The Panasonic Lumix GH5 II has improved autofocus. That is actually the case with every new Panasonic, and that is partly due to Panasonic’s DFD autofocus system. That’s not a phase detection system, it’s a contrast detection system. Contrast detection is very accurate and very fast in the MFT cameras. However, it is difficult to keep a subject constantly precisely sharp in video. Sometimes the focus has to search a little bit to make sure that the focus plane is in the right position. And you see that. Panasonic’s latest MFT film camera, the BHG1, has a newer application of DFD-AF than the old GH5, and it’s good to see that the newer version is now also being applied to the GH5 II. The Mark II’s autofocus should be 2x faster in recognizing faces and eyes than the Mark I, and continuous autofocus in video should also be improved.
With manual focus, linear focus can now also be used. By choosing this, the focus always changes to the same extent when the focus ring is rotated. Until now, the change in focus was dependent on the speed at which you turned the focus ring. The faster you turned, the smaller the focus stroke became, the slower you turned, the larger the focus stroke became. This makes it very difficult, if not impossible, to repeatedly shift the focus from one subject to another during filming. With linear focus, that’s much easier.
The Panasonic Lumix GH5 II will be delivered with V-log and CineLike-D profiles. That’s a difference from the GH5, for which V-log was a paid upgrade. The image stabilization has also been improved and can now yield a profit of 6.5 stops. Panasonic is also working hard on a firmware update that will enable wireless live streaming over 4G and 5G networks. Due to the corona pandemic, video conferencing and live streaming have taken off, and that will not go away. The Lumix GH5 II is fully prepared for this trend. The Lumix GH5M2 will continue to offer new capabilities, as a firmware update is planned for the end of 2021. This new firmware will provide:
Live View Composite
USB Tethering (connected to a smartphone via 4G/5G),
Compatible Streaming Distribution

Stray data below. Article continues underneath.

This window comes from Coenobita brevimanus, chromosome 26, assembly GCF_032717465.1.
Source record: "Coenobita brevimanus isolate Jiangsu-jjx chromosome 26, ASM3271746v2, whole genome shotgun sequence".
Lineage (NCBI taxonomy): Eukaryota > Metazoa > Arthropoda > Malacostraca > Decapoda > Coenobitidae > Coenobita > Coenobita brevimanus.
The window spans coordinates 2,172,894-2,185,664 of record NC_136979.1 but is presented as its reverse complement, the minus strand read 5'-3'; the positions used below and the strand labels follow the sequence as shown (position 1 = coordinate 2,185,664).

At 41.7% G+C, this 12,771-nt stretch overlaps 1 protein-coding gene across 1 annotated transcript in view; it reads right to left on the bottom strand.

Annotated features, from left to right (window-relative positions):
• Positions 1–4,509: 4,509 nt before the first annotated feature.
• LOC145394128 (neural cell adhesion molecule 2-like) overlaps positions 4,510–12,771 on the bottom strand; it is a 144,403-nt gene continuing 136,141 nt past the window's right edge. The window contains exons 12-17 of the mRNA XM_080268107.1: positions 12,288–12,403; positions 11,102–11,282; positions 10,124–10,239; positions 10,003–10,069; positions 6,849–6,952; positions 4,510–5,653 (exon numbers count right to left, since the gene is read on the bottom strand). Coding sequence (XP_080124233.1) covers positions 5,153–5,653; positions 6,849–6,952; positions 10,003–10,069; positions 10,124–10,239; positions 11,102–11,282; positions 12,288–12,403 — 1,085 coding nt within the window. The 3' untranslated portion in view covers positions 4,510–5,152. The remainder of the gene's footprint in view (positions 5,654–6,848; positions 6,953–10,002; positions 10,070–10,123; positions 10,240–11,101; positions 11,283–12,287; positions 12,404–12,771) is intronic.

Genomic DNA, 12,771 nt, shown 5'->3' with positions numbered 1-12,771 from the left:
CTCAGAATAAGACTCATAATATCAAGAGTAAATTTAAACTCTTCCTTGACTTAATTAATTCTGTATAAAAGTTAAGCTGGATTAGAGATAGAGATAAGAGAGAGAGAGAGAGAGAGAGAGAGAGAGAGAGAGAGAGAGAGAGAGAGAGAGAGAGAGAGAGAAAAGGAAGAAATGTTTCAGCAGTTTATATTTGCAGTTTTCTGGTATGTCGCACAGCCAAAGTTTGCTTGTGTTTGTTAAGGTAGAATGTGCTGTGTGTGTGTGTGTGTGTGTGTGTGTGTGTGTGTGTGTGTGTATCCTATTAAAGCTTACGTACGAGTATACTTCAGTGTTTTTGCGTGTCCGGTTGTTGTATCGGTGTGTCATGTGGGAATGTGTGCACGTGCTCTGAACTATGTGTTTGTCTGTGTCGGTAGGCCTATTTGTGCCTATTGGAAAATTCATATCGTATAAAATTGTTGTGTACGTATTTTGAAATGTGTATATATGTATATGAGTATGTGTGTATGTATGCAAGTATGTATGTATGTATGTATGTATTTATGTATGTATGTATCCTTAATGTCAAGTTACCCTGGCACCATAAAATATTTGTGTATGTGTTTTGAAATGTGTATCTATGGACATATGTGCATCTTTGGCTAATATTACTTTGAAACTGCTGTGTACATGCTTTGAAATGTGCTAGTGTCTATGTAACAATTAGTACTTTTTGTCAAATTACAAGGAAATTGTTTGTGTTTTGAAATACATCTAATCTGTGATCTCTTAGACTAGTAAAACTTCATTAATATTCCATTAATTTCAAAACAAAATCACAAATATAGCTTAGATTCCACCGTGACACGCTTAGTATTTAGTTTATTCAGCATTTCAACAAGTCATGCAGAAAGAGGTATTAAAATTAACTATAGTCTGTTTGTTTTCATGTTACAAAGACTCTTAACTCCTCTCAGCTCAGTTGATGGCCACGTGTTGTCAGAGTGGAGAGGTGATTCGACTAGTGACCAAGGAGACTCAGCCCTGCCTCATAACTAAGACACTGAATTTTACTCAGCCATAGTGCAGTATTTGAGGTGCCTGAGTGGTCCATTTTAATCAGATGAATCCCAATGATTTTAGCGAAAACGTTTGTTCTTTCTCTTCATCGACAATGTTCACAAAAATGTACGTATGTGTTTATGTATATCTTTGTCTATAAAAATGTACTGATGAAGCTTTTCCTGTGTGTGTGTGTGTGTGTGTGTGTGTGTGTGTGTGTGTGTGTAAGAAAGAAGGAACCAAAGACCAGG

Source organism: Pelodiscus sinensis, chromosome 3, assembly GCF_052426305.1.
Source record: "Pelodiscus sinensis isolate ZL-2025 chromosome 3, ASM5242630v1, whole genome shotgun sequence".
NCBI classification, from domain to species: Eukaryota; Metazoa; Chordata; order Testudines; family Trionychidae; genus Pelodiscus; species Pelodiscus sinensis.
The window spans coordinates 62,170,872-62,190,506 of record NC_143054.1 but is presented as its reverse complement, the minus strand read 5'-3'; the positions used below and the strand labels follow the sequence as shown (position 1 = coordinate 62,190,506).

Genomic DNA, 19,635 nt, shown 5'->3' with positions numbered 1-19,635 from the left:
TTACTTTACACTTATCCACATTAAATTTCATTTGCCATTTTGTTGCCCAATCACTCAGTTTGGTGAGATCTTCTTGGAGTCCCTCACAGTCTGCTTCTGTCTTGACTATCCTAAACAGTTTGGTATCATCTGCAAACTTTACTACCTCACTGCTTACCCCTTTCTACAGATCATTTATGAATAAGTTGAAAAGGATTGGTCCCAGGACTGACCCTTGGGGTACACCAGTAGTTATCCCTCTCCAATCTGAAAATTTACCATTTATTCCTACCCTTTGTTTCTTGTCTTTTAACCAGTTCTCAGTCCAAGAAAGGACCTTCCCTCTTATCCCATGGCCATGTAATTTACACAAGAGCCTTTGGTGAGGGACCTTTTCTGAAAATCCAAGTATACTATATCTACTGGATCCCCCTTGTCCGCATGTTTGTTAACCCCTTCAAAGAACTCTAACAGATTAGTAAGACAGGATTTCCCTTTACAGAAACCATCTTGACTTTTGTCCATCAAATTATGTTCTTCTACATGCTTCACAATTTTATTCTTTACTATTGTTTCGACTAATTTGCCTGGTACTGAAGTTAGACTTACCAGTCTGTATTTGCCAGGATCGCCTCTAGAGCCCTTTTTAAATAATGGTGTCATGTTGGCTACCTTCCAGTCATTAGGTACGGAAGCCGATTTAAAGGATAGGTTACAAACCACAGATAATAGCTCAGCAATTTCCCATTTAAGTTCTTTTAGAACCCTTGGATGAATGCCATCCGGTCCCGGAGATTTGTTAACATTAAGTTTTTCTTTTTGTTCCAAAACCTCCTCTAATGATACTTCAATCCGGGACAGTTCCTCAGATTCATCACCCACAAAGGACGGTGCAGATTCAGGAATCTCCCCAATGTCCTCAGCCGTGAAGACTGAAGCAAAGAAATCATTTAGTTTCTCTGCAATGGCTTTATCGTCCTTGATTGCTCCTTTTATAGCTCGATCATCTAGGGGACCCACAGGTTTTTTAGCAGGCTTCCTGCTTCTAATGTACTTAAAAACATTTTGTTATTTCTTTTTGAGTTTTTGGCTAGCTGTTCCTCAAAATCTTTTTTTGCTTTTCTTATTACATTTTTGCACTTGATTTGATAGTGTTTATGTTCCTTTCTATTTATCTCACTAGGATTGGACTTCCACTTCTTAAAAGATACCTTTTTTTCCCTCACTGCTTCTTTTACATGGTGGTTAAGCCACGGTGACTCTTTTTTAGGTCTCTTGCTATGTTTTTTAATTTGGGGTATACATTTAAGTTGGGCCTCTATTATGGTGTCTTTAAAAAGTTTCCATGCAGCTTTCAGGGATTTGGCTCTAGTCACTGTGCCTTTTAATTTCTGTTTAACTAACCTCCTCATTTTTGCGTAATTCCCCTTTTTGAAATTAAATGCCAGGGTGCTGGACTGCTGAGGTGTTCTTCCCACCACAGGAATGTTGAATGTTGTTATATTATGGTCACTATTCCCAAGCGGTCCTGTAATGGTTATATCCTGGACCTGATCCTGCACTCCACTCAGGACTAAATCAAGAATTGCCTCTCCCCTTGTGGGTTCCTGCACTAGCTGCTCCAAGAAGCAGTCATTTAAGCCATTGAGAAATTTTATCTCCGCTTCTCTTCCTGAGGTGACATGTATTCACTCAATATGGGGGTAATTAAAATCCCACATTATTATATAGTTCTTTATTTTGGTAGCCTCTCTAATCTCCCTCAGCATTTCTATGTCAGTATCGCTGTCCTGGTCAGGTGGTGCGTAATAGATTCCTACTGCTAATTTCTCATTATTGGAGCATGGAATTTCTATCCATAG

An even more stable smartphone connection
RTP/RTSP wired IP streaming
COMPARED TO THE COMPETITION
The important new cameras for video are the Canon EOS R5, the Panasonic Lumix S1H and the Sony A7S III. These cameras are all full frame, and that offers advantages when filming in low light or when you are looking for the smallest depth of field. You can also film in 8K with the Canon and in 4K/120p with the Sony. However, the Panasonic Lumix GH5 II is not really inferior to these cameras as long as you’re satisfied with 4K/60p, and it costs almost half what the full-frame models do. The smaller sensor is not only a disadvantage. Due to the smaller dimensions, the sensor can be read out faster and produces less heat. This ensures less rolling shutter and also allows unlimited recording times. The smaller sensor is also easier (and therefore better) to stabilize. Furthermore, Panasonic can develop special lenses for this small sensor, such as the Lumix 10-25mm F1.7, a 20-50mm equivalent lens with a fixed brightness of F1.7 over the entire range that is equipped with a focus clutch for manual focusing and a clickless aperture.
GH6 and RAW on GH5S
Two potential competitors for the GH5 II therefore come from in house. The GH5S remains a special version of the GH5. The camera has no image stabilization, but a slightly larger sensor and soon, via a firmware update, the ability to film in RAW with an Atomos Ninja V. And a GH6 has been announced, which will be able to film in 5.7K/60p. The GH6 will probably be in a slightly higher price range than the GH5 II.
Panasonic Lumix GH5 II
|ISO||200-25600 (100-25600 expanded)|
|max. series speed||12 fps|
|storage media||2x UHS-II SD|
|battery capacity||410 shots|
|weight (incl. battery)||727 g|
|list price||€ (body)|
ConclusiON: REVIEW Panasonic Lumix GH5 II
As soon as we have a Panasonic Lumix GH5 II in our test lab, we will publish a full review.
Panasonic is introducing an Early Bird campaign on May 25th. When purchasing a LUMIXGH5M2 body or kit, the consumer receives a free lens and battery valued at €289. This promotion will run until July 31, 2021. More information about this promotion will be available on www.panasonic.nl/acties starting May 25th.